I have a question for America: why don't we hold our attorney generals to the same standard we hold our college football coaches?
As I was trying to follow two top news stories yesterday--the developments in Attorney General Eric Holder's testimony on Capitol Hill regarding Operation Fast and Furious, and the implosion of the Joe Paterno era at Penn State University--I was amazed at the double standard that the court of public opinion displayed. The level of accountability demanded in one case seemed to be woefully absent from the next.
Allow me to explain.
What happened at Penn State -- or what seems pretty likely to have happened at Penn State -- is sick. It's disgusting. And people reacted strongly to it. The main headline of that reaction didn't even involve the man who committed the crime. It involved the man under whose watch, whose program and whose school the crimes were committed. Many people have argued--despite the students who rallied in support of him yesterday--that Penn State head coach and football legend Joe Paterno had no excuse for not knowing or doing more about the molestation of boys by one of his coaches (it makes you sick to type about it, actually). People are saying that it's not enough that Paterno should leave at the end of the year. Bottom line: it's his program, and he's accountable. He should go now.
But across the news cycle, this cry for accountability seemed to vanish when applied to a similar situation in the political world, a place where a program cost someone his life and responsibility always seemed to be the job of someone else. Operation Fast and Furious, as Townhall's Katie Pavlich has documented, was a program under the Department of Justice from 2009 to 2010. Its mismanagement and corruption cost at least 200 Mexicans their lives, as well as the life of a U.S. border agent. That is a hefty body count. Yet Attorney General Eric Holder, in that position from 2009 till now, has claimed he knew nothing of it till 2011 (and his story has changed at least once on when the program was brought to his attention). He has refused to apologize to the border agent's family. There hasn't been a grand cleaning of house sweep that people are hinting could happen in the Penn State situation. There were a couple reassignments. In fact, a few people got a promotion. One guy, the acting ATF director, got a demotion but remained in the Justice Department. The U.S. Attorney for Arizona resigned.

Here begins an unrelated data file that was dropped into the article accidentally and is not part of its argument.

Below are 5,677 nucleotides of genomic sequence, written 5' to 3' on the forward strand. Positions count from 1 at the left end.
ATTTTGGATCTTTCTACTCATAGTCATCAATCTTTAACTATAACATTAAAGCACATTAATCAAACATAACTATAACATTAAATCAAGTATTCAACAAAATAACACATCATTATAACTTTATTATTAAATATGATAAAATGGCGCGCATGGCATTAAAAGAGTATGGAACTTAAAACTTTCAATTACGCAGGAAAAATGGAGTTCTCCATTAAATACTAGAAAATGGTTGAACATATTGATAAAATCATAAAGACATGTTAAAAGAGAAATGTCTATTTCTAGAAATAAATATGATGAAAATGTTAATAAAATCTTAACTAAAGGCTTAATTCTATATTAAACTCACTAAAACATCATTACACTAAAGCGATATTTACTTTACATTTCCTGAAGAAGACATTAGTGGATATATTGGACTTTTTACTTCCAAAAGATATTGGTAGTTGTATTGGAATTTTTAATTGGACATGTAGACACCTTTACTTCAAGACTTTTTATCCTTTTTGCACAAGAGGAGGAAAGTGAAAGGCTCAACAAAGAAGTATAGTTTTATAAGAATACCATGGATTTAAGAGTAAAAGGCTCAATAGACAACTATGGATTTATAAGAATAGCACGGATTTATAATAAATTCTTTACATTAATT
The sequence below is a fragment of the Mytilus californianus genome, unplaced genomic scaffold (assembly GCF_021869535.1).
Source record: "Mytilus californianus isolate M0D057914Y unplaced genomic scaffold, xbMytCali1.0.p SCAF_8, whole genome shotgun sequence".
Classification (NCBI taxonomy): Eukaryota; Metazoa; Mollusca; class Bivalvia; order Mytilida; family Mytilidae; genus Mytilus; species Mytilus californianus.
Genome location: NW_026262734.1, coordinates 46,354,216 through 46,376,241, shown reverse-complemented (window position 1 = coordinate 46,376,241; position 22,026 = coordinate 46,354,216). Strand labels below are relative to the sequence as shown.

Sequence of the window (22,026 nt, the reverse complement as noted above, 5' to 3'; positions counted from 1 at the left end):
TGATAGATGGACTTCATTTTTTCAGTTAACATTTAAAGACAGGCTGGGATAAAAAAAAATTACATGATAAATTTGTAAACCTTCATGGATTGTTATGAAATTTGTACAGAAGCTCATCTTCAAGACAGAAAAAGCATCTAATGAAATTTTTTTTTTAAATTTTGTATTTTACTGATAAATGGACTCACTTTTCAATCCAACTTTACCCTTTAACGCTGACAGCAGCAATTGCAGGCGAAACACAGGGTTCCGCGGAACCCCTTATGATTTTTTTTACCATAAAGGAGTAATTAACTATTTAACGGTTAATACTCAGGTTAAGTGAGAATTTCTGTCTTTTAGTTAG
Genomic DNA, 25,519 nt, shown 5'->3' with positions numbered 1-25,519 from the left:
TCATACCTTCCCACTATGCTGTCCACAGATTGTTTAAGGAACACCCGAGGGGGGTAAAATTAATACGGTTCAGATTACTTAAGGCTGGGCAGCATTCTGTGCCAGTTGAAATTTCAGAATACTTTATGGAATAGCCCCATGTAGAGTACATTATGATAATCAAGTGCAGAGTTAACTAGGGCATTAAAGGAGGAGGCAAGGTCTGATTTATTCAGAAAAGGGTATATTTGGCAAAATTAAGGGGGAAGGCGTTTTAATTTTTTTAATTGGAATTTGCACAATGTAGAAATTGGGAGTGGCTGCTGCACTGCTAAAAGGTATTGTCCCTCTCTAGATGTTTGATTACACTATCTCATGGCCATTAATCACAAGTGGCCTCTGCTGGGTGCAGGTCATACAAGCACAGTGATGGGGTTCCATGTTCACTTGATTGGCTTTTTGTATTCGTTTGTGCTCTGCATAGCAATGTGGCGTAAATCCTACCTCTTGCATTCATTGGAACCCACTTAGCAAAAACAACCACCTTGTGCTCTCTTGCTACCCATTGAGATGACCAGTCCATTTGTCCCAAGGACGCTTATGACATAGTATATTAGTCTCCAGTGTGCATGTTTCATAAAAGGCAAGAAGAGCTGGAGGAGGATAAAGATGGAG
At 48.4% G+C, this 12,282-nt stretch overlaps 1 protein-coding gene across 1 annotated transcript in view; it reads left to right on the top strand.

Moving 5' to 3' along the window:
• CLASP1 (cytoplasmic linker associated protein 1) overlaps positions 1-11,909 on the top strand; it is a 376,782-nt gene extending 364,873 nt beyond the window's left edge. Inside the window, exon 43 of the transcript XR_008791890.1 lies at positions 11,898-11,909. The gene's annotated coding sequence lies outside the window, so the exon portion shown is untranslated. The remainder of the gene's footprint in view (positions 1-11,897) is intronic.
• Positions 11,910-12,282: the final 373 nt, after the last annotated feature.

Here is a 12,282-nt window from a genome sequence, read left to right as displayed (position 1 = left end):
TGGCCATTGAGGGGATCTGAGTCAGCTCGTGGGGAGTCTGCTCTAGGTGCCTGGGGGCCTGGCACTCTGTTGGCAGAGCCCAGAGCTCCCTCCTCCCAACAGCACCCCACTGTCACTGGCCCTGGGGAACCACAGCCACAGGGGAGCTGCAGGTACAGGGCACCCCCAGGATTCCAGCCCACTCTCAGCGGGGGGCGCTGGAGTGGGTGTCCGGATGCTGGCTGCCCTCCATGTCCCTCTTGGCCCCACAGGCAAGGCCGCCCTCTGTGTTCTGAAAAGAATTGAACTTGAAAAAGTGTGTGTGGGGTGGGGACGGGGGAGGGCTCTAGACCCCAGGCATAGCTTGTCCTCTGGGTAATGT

The cries for Eric Holder's resignation have been limited to the NRA and a few members of Congress. They have not dominated the court of public opinion.
But shouldn't Holder be just as guilty by the standards people are using to judge Joe Paterno?
It's not a political thing. In both cases, there were sickening results: a man dead in one, children taken advantage of and scarred in another. Joe Paterno was not guilty of the act himself. Nor was Eric Holder responsible for shooting U.S. border agent Brian Terry. But both men were in charge of the programs (Holder even more so, since he heads the DOJ and Paterno had a bureaucratic university system behind him). And the excuse doesn't hold water that the DOJ is a lot bigger than Penn State. Just because something is on a grander scale doesn't mean the person in charge has any less accountability. Less knowledge, perhaps. Less accountability, no.
I'm just surprised that the American people who want to see the Paterno situation so clearly aren't also turning the spotlight on Holder.
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